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Posted Thursday, July 7, 2011 9:04 PM


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Comments posted to this topic are about the item Self-aware Instances






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Post #1138639
Posted Thursday, July 7, 2011 10:11 PM
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Hi Steve, I prefer your distributed approach as the workload is spread across the servers, and the data is discrete on each server. This approach provides a more granular backup and also simplifies rebuilding the aggregated data from its sources on the distributed servers. The central monitoring server then behaves like a data warehouse, gathering data from the distributed servers, performing extract-transform-load type tasks and managing the database. This architecture becomes more complex when you want to monitor activity in real time. However, you can retain the local copies of the data and also send a copy of the data to the monitoring server in real time.
Post #1138654
Posted Friday, July 8, 2011 2:34 AM


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Steve,

We use a home grown system (well several of them really) the main one polls each server hourly and pulls back all 'errors' (governed by a 'white/black' list) that have occurred in the last 24hr and send it as an email attachement to the dba group. The same job also brings back agent job errors. We have done it using a mixture of ssis, sql and .net.

Other home growns include distributed and centralised systems. So the information, data and code is distributed but then feeds in to a central repository that can be used for reporting (specific users then access this data via excel).

So there is deffinately a case for both techniques, though personally my option would be to have a solution which merges both.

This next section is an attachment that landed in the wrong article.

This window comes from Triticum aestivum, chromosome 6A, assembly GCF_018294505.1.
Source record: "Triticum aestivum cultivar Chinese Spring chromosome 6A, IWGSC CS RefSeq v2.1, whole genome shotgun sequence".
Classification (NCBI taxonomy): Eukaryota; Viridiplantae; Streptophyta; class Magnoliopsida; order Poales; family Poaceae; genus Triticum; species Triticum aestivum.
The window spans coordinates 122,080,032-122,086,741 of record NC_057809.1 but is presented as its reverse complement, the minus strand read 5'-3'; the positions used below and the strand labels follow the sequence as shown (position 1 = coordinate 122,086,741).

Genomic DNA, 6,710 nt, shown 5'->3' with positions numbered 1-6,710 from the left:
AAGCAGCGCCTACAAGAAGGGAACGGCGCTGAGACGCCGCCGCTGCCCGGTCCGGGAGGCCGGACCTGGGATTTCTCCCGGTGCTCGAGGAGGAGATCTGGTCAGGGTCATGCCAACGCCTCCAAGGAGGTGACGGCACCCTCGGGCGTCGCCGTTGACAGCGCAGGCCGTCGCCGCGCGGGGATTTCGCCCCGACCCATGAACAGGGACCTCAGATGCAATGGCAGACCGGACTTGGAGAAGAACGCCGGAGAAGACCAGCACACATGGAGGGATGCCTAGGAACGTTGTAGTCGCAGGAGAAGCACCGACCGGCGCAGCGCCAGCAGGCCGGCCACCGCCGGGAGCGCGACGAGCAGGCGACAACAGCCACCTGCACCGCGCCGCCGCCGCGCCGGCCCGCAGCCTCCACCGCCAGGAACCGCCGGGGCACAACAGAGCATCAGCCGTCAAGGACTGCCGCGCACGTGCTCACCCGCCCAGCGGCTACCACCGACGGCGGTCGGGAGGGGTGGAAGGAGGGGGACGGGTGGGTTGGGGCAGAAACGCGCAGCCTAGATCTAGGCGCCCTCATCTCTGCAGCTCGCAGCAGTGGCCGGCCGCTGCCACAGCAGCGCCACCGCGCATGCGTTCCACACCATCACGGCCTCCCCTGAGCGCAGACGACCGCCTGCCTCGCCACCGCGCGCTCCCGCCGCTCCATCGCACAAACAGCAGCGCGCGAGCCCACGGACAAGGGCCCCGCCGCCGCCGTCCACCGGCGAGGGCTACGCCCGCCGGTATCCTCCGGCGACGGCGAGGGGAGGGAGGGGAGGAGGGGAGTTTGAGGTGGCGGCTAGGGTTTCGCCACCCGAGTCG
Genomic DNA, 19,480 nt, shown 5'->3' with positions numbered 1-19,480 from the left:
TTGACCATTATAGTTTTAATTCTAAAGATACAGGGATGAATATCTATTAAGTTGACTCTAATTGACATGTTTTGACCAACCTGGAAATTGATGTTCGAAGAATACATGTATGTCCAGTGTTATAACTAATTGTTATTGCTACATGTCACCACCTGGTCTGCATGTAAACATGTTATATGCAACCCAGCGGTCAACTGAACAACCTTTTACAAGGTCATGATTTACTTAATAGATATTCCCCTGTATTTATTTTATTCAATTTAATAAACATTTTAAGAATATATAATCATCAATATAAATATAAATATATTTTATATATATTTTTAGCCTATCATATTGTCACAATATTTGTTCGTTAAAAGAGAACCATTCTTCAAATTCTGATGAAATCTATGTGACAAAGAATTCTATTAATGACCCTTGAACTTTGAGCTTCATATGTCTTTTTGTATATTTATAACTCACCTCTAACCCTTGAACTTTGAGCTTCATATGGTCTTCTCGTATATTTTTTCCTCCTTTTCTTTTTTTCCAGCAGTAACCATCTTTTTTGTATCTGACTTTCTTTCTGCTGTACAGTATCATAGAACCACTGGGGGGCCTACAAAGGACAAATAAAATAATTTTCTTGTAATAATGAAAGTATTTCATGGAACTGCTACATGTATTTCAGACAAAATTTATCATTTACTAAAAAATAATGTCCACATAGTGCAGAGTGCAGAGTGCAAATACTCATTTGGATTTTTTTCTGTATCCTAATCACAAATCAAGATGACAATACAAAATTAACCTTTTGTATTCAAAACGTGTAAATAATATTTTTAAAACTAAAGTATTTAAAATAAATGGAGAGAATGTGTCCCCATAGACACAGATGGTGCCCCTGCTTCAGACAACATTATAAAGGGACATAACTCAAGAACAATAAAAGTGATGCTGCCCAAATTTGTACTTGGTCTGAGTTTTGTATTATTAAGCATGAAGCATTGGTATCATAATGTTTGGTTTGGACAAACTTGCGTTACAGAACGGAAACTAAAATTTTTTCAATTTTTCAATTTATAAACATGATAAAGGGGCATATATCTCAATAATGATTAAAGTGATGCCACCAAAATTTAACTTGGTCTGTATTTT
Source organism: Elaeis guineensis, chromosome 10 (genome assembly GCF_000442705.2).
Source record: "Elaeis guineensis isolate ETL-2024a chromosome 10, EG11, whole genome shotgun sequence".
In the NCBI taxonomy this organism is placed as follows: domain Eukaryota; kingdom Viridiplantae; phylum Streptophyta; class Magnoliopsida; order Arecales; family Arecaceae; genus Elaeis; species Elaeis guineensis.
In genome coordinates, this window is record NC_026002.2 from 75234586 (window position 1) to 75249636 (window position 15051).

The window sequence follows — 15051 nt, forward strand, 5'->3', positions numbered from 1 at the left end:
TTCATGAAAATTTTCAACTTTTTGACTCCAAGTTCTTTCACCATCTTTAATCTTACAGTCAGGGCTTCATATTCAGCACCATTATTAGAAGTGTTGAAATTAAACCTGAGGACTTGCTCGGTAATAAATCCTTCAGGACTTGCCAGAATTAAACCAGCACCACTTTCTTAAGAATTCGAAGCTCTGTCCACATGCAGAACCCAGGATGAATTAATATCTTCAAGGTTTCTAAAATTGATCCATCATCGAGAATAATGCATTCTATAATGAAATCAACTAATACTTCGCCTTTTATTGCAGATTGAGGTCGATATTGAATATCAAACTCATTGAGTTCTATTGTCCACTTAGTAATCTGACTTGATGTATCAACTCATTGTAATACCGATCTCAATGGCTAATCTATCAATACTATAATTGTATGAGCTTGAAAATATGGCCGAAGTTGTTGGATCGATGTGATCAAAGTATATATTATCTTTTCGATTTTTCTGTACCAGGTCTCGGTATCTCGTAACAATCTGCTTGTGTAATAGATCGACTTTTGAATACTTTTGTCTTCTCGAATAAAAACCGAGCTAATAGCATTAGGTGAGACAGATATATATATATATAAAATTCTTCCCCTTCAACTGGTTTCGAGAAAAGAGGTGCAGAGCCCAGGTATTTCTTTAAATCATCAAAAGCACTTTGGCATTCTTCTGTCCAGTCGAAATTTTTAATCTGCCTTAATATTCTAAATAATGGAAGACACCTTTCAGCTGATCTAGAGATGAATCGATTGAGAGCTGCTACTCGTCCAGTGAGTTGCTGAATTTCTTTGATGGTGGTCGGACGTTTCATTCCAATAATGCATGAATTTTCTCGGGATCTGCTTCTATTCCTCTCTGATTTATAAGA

We also have bought in solutions. Started with SQL Response but it wasnt great and we now use Idera DM, which I have to say SQL Monitor could learn a lot from.

Have a nice weekend, laters


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Post #1138723
Posted Friday, July 8, 2011 8:24 AM
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Biology has a lot to teach us here.

Millipedes actually have pretty simple neural organization, each body segment has input from the segments in front and behind. So the 'brain' needs only to choose the direction and everything else follows along.

Ant, termite and bee colonies actually have fairly simple behavior patterns on the individual level. Each animal signals its immediate neighbors in a relatively limited language, but the colony as a whole displays very effective behavior built from the simple individuals.

It seems that many IT folks are psychologically 'top down' people (possibly because they were attracted to computers as the ultimate in controllable machines) and have a hard time 'letting go'


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Post #1138933
Posted Friday, July 8, 2011 8:59 AM
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I like centralized. For me it makes maintenance easier. If I want to update a specific script, etc, I only have to change it in one place. Also DR is easier with a centralized solution. I'd rather have 1 DB holding the data instead of 1 on each instance. Less is more, IMO. Less parts. Less hassle. More efficiency. Although this is very generalized. I'm sure 'it depends' applies here as it does everywhere else.